Weekly Policy Update: Health Care Stakeholders Convene to Discuss Total Cost of Care Legislation
By: Colorado BioScience Association Date: 02/21/2020
At a stakeholder meeting on Tuesday the Colorado Hospital Association walked through their draft proposal for a total cost of care model in Colorado. Based on programs already operating in Oregon and Massachusetts, the proposal would set up an independent commission that is charged with setting a target to limit how much health care spending in the state can grow each year. The idea of this model is that each segment of the health care system would be allowed to develop and execute their own strategies to achieve the target.
How would it work?
After analyzing the state’s health care data and examining economic factors and risk-adjustment factors that are unique to communities and populations, the Commission would determine the benchmark growth rate for how much health care spending can grow over the next year. That target growth rate would apply to the state as a whole and to every health care entity in the system.
After setting the benchmark growth rate, the Commission would then be tasked with measuring and reporting on health care growth.
If a health care entity were to exceed the annual growth rate target, the Commission would have the authority to execute a two-phase process. First, the Commission would hold a private meeting with the entity about why they exceeded the target. Then, if those conversations are not sufficient, the Commission could hold public hearings and institute a formal performance improvement plan.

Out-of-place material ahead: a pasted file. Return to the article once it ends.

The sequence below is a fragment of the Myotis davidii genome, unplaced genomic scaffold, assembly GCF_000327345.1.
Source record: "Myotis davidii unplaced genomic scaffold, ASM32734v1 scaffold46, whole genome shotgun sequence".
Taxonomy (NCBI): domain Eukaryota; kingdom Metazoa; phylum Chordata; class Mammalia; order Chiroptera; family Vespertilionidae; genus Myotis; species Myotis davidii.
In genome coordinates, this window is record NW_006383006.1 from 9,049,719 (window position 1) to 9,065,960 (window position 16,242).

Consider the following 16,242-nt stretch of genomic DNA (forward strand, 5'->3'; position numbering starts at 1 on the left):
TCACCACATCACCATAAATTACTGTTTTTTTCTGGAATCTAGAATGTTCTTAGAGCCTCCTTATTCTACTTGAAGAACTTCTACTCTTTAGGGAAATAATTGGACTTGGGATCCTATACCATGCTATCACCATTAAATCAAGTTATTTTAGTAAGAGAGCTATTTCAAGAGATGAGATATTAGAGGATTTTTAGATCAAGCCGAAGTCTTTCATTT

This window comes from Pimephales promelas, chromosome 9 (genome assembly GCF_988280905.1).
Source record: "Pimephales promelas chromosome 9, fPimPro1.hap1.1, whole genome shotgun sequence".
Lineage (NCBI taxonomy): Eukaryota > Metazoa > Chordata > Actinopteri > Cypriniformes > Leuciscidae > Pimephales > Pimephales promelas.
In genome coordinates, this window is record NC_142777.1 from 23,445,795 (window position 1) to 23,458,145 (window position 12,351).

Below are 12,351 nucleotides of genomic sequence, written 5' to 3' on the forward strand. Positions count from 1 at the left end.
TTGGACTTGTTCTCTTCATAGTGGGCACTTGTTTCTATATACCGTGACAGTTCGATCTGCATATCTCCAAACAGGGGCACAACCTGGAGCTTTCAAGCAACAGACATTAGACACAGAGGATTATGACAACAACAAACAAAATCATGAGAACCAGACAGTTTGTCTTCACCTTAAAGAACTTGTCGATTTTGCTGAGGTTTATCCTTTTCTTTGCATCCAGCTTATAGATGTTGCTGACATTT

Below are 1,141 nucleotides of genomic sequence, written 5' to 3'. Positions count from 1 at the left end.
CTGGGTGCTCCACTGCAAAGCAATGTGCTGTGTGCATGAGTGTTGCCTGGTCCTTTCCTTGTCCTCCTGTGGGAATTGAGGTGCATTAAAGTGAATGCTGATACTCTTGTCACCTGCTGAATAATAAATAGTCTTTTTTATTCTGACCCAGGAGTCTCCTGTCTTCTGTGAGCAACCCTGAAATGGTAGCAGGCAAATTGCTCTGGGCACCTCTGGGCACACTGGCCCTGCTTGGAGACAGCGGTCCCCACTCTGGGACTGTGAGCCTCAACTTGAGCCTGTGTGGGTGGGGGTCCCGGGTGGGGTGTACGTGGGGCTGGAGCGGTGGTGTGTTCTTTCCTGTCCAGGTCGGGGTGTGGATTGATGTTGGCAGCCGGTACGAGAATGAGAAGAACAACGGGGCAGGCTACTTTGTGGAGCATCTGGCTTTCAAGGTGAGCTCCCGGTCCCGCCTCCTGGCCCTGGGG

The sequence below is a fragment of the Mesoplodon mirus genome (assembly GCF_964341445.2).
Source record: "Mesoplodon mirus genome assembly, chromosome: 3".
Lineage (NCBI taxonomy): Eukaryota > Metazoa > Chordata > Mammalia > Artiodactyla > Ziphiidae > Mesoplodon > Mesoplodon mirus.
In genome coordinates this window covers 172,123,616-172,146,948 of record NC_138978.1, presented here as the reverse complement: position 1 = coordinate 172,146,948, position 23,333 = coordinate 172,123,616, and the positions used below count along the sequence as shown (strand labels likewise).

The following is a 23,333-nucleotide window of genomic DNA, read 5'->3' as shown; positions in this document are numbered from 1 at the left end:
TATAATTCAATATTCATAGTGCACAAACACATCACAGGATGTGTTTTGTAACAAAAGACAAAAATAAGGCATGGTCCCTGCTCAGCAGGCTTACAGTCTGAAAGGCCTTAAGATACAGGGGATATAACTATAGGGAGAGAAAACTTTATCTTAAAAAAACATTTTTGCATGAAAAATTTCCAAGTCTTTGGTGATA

Proponents of the legislation argue that this model gives every stakeholder in the health care system something to work toward and instead of mandating prices, it gives stakeholders the flexibility to develop their own strategies to reduce health care costs.
What happens next?
The hospital association has made it clear that they are advocating for this legislation as an alternative to the public option, which would likely give regulators the ability to tell hospitals how much they can charge those covered in that market. What is less clear is which proposals will make it through the legislature. Both the public option and total cost of care bills are still in the drafting stage, and the paths forward are not certain.
CBSA is evaluating the total cost of care proposal released this week and soliciting feedback from our members. If you have any questions or comments, please contact CBSA Vice President Emily Roberts.
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